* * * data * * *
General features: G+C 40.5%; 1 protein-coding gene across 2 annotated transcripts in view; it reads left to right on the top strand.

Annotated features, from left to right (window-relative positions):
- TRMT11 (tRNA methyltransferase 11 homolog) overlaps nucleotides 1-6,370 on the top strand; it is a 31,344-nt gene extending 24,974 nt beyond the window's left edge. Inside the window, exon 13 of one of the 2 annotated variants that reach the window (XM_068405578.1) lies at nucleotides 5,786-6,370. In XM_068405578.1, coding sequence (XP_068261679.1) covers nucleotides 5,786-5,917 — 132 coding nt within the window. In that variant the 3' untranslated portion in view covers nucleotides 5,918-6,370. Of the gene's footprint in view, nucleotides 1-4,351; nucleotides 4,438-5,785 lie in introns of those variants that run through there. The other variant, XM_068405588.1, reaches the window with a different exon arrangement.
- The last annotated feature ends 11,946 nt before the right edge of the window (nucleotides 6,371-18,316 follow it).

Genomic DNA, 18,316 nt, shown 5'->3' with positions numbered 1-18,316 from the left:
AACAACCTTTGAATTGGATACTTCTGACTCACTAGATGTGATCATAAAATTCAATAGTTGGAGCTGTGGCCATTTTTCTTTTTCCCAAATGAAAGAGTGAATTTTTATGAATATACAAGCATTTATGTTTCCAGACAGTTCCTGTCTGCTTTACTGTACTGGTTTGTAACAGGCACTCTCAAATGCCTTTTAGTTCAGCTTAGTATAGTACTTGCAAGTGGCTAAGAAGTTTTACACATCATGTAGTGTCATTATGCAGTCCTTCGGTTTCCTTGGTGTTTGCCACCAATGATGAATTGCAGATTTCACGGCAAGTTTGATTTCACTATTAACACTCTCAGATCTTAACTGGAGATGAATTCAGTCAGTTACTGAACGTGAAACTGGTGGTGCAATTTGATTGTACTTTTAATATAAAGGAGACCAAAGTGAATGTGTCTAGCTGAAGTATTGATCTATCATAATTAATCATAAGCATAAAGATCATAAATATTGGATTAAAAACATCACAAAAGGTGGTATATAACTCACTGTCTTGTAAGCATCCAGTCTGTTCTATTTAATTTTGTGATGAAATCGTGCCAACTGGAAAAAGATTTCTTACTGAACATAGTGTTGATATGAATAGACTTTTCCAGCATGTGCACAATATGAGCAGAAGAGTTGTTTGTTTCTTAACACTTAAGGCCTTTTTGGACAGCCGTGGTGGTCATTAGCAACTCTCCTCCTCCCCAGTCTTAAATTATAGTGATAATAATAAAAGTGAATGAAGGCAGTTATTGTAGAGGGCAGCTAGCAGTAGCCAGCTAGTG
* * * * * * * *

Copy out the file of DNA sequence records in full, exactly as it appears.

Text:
General features: G+C 40.5%; 1 protein-coding gene across 2 annotated transcripts in view; it reads left to right on the top strand.

Annotated features, from left to right (window-relative positions):
- TRMT11 (tRNA methyltransferase 11 homolog) overlaps nucleotides 1-6,370 on the top strand; it is a 31,344-nt gene extending 24,974 nt beyond the window's left edge. Inside the window, exon 13 of one of the 2 annotated variants that reach the window (XM_068405578.1) lies at nucleotides 5,786-6,370. In XM_068405578.1, coding sequence (XP_068261679.1) covers nucleotides 5,786-5,917 — 132 coding nt within the window. In that variant the 3' untranslated portion in view covers nucleotides 5,918-6,370. Of the gene's footprint in view, nucleotides 1-4,351; nucleotides 4,438-5,785 lie in introns of those variants that run through there. The other variant, XM_068405588.1, reaches the window with a different exon arrangement.
- The last annotated feature ends 11,946 nt before the right edge of the window (nucleotides 6,371-18,316 follow it).

Genomic DNA, 18,316 nt, shown 5'->3' with positions numbered 1-18,316 from the left:
AACAACCTTTGAATTGGATACTTCTGACTCACTAGATGTGATCATAAAATTCAATAGTTGGAGCTGTGGCCATTTTTCTTTTTCCCAAATGAAAGAGTGAATTTTTATGAATATACAAGCATTTATGTTTCCAGACAGTTCCTGTCTGCTTTACTGTACTGGTTTGTAACAGGCACTCTCAAATGCCTTTTAGTTCAGCTTAGTATAGTACTTGCAAGTGGCTAAGAAGTTTTACACATCATGTAGTGTCATTATGCAGTCCTTCGGTTTCCTTGGTGTTTGCCACCAATGATGAATTGCAGATTTCACGGCAAGTTTGATTTCACTATTAACACTCTCAGATCTTAACTGGAGATGAATTCAGTCAGTTACTGAACGTGAAACTGGTGGTGCAATTTGATTGTACTTTTAATATAAAGGAGACCAAAGTGAATGTGTCTAGCTGAAGTATTGATCTATCATAATTAATCATAAGCATAAAGATCATAAATATTGGATTAAAAACATCACAAAAGGTGGTATATAACTCACTGTCTTGTAAGCATCCAGTCTGTTCTATTTAATTTTGTGATGAAATCGTGCCAACTGGAAAAAGATTTCTTACTGAACATAGTGTTGATATGAATAGACTTTTCCAGCATGTGCACAATATGAGCAGAAGAGTTGTTTGTTTCTTAACACTTAAGGCCTTTTTGGACAGCCGTGGTGGTCATTAGCAACTCTCCTCCTCCCCAGTCTTAAATTATAGTGATAATAATAAAAGTGAATGAAGGCAGTTATTGTAGAGGGCAGCTAGCAGTAGCCAGCTAGTG